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    • continued

    • The same night he was here I had a sick soldier-one of Morgans men, and a comrade who attended him. The name of the sick one was Rice-he was 15 years of age. We have bread & meat-wheat coffee & sassafras tea-a little milk & a very little butter....
    • 1863 January 19
    • continued

    • The same night he was here I had a sick soldier-one of Morgans men, and a comrade who attended him. The name of the sick one was Rice-he was 15 years of age. We have bread & meat-wheat coffee & sassafras tea-a little milk & a very little butter....
    • 1863 January 19
    • continued

    • The Battle of Stones River was to decide whether or not the French family were still to have a home, or be sent forth as refugees to find a sojourning place in a land of strangers. Cannonading was heard in the direction of Murfreesboro. Everything...
    • 1862 December 31
    • continued

    • Tells of one of Morgans men coming, William B. Loyd, by the house to ask to use it as the headquarters for Gen. [Roy S.] Cluke. Darlin' would not consent at all. Loyd asked permission to remain all night-which was granted. Next morning the Col....
    • 1863 January 13
    • Nannie Haskins diary entry, 1863 July 24

    • Nannie can hear the groans of soldier from a nearby Federal hospital. Sick & wounded are no longer enemies. Mrs. Sears of Hopkinsville stopped for a visit going South to visit her husband, who had to leave Hopkinsville because of his Southern...
    • 1863 July 24
    • Nannie Haskins diary entry, 1863 July 19

    • Mr. & Mrs. Rust of Hopkinsville visited the Haskins in Clarksville. Mrs. Rust's brother has been taken prisoner. However, he has been sent elsewhere. Mr. Rust says Hopkinsville is a perfect despotism. Willie Settle, Sallie Lewis & Nannie went on...
    • 1863 July 19
    • Nannie Haskins diary entry, 1863 July 19

    • Mr. & Mrs. Rust of Hopkinsville visited the Haskins in Clarksville. Mrs. Rust's brother has been taken prisoner. However, he has been sent elsewhere. Mr. Rust says Hopkinsville is a perfect despotism. Willie Settle, Sallie Lewis & Nannie went on...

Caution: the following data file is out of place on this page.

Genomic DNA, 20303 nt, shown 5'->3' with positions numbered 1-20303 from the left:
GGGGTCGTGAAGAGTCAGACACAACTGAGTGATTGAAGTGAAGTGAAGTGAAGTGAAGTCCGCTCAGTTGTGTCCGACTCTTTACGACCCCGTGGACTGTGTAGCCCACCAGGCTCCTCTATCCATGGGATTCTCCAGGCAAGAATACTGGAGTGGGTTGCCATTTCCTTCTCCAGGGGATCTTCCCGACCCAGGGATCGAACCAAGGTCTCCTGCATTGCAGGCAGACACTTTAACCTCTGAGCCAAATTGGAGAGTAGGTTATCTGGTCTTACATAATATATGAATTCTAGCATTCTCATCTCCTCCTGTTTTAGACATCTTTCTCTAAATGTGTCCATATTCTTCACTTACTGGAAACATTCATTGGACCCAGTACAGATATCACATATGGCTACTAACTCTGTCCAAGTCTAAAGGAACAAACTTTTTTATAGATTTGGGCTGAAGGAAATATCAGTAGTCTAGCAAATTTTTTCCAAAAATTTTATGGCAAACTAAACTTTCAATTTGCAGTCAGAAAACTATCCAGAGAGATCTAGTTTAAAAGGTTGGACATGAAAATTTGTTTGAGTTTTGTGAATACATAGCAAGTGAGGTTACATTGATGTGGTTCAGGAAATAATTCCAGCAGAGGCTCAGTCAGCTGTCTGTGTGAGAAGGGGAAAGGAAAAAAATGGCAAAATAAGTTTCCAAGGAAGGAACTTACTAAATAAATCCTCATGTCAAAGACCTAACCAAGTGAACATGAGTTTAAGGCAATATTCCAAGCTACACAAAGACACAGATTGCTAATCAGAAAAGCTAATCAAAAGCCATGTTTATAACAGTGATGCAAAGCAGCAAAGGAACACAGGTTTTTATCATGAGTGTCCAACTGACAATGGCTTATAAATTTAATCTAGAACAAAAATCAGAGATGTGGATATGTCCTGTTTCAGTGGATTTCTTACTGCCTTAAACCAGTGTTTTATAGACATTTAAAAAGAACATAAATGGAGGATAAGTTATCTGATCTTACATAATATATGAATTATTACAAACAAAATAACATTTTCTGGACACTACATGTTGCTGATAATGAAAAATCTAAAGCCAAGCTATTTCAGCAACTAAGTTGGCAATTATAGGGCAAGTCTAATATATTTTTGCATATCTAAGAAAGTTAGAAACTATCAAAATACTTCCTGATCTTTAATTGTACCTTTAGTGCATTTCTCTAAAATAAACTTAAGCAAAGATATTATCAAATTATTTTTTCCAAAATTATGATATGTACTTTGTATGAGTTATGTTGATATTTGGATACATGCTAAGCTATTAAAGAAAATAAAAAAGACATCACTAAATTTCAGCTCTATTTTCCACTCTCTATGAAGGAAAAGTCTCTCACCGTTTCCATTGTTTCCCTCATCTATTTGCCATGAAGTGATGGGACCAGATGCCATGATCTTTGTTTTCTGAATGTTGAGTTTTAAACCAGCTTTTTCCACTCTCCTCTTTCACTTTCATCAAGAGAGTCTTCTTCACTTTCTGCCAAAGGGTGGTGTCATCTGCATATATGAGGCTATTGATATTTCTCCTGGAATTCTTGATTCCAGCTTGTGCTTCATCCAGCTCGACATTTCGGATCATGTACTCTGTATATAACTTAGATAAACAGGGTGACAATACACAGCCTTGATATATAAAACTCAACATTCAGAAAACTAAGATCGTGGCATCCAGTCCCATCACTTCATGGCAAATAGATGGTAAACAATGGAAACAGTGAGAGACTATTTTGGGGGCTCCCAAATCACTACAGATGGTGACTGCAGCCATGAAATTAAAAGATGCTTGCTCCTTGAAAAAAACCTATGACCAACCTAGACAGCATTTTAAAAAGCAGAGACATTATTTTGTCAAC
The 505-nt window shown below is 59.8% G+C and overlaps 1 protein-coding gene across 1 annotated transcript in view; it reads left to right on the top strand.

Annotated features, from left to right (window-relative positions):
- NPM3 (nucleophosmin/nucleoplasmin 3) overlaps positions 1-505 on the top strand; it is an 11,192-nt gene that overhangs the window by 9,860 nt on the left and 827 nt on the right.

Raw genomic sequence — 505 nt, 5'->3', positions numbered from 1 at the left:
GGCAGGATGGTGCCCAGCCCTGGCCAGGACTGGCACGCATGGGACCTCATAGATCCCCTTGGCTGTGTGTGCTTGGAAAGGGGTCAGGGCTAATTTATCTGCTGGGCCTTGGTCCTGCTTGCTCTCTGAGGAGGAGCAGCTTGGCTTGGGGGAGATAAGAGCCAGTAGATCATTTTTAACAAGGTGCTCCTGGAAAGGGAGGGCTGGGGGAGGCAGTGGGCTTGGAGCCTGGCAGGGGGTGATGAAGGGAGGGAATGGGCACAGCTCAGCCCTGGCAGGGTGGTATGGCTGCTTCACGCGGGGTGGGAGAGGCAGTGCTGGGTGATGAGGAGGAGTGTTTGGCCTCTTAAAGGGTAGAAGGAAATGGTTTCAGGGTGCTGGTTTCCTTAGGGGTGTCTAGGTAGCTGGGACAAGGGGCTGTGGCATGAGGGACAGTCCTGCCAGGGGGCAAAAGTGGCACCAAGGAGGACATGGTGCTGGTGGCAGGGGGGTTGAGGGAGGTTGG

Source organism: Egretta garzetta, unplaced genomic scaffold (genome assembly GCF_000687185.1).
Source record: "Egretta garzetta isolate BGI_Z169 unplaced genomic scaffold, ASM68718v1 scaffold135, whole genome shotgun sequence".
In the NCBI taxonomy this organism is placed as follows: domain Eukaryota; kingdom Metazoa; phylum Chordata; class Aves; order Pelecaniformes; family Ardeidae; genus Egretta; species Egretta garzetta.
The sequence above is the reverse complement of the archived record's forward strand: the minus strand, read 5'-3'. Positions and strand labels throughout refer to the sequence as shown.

• 1863 July 19
    • continued

    • March 30, 1862, diary entry - States that they have been cut off from all communication with either North or South. On Sunday last our mail stopped - the train being taken off to prevent its falling into the hands of the Yankees. "I was sitting in...
    • 1862 March 30
    • continued

    • LVF & Puss must do everything such as milking, making beds, setting tables, cleaning and ironing. Mollie is giving concern with her behavior. LVF's Aunt Martha wants to come to the family in the fall. As they have no conveniences LVF does not know...
    • 1865 June 26
    • continued

    • L.V.F. writes the week has been a quiet, yet a busy one for her. The weather has been fine, & she has been busy all the week in putting up peaches -- What the Yankees left. The war news this week has been a confirmation of rumors. Last...
    • 1862 September 21
    • continued

    • L.V.F. writes thatYankees intended to burn up this end of town because it was illuminated when Forrest brought the prisoners up from Murfreesboro. The illumination was because Gen. Forrest had requested that the citizens have water set out all...
    • 1862 October 7
    • continued

    • L.V.F. writes about Yankees roughly foraging for food and the wholesale destruction that accompanied this until the Col. [her husband] went to the home where a Major was quartered which helped for a while. She further writes of "masterly...
    • 1862 August 31
    • continued

    • L.V.F. writes about Yankees roughly foraging for food and the wholesale destruction that accompanied this until the Col. [her husband] went to the home where a Major was quartered which helped for a while. She further writes of "masterly...
    • 1862 August 31
    • continued

    • L.V.F. is relieved that her husbands birthday means he is now too old to be drafted into military service. She compares the Federal troops to an Egyptian plague from the Bible because of their rough foraging for provisions. Cooper [one of the...
    • 1862 August 10
    • continued

    • L.V.F. diary entry Yankees continued to forage roughly about the area. I judge that about 30,000 men have left this place and Hickory Creek this morning - Thomas division - Woods to [sic] - and Nelsons - and this is a better riddance for which I...
    • 1862 Septmber 3

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